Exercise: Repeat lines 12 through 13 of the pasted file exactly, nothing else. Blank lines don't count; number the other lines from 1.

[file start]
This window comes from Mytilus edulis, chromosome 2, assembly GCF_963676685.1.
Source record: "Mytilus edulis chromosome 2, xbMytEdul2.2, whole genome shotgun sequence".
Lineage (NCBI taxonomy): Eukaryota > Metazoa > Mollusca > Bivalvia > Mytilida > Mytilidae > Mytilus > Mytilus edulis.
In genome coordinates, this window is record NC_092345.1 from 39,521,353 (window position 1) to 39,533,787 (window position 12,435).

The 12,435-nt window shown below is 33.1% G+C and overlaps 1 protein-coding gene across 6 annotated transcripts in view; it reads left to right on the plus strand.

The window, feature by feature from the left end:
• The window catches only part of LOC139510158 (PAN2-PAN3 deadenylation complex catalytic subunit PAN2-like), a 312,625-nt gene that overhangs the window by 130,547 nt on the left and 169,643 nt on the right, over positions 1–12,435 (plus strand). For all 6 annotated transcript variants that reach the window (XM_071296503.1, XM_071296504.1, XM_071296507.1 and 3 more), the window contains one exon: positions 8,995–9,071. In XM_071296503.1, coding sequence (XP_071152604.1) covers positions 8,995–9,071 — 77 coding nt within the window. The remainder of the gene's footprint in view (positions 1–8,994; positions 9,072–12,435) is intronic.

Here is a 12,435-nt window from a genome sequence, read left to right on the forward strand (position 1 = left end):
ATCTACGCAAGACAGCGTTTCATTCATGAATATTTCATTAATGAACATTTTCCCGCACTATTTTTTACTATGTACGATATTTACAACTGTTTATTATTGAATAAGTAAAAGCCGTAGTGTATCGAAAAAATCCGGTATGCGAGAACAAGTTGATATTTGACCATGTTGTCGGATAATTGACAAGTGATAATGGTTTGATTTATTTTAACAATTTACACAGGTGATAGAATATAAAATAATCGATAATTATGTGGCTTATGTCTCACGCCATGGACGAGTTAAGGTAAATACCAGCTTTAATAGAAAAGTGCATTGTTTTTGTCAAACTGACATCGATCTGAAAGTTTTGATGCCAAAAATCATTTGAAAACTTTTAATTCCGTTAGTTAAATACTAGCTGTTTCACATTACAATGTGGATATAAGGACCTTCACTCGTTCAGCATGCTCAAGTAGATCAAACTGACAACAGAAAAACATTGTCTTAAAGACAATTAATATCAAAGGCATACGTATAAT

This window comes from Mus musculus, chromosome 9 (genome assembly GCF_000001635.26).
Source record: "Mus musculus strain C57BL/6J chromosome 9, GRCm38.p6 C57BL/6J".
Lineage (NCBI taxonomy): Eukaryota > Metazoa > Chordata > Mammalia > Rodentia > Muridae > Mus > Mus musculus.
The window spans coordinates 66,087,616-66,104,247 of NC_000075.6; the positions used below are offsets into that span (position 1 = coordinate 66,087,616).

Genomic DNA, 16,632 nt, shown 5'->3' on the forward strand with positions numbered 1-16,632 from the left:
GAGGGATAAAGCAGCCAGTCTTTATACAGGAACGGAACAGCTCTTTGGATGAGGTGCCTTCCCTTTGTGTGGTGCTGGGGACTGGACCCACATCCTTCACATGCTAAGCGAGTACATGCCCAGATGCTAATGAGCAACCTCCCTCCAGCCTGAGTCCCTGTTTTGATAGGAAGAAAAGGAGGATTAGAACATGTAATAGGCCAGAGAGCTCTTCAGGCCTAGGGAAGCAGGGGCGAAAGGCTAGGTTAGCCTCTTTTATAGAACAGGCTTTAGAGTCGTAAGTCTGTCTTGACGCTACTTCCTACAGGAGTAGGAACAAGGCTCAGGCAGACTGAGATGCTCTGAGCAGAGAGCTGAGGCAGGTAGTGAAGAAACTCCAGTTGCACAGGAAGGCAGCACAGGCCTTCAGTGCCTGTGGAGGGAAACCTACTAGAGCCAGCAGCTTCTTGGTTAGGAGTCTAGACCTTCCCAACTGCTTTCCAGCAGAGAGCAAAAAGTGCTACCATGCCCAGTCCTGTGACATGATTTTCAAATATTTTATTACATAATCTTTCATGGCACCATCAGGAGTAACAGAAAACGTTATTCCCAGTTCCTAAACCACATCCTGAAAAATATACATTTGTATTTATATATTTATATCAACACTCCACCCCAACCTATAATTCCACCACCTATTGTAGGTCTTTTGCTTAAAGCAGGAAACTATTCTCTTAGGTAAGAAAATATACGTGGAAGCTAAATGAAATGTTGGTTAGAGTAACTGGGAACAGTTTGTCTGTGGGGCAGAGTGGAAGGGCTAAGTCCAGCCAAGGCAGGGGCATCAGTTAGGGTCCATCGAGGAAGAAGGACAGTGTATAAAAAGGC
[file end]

Lineage (NCBI taxonomy): Eukaryota > Metazoa > Chordata > Mammalia > Rodentia > Muridae > Mus > Mus musculus.
The window spans coordinates 66,087,616-66,104,247 of NC_000075.6; the positions used below are offsets into that span (position 1 = coordinate 66,087,616).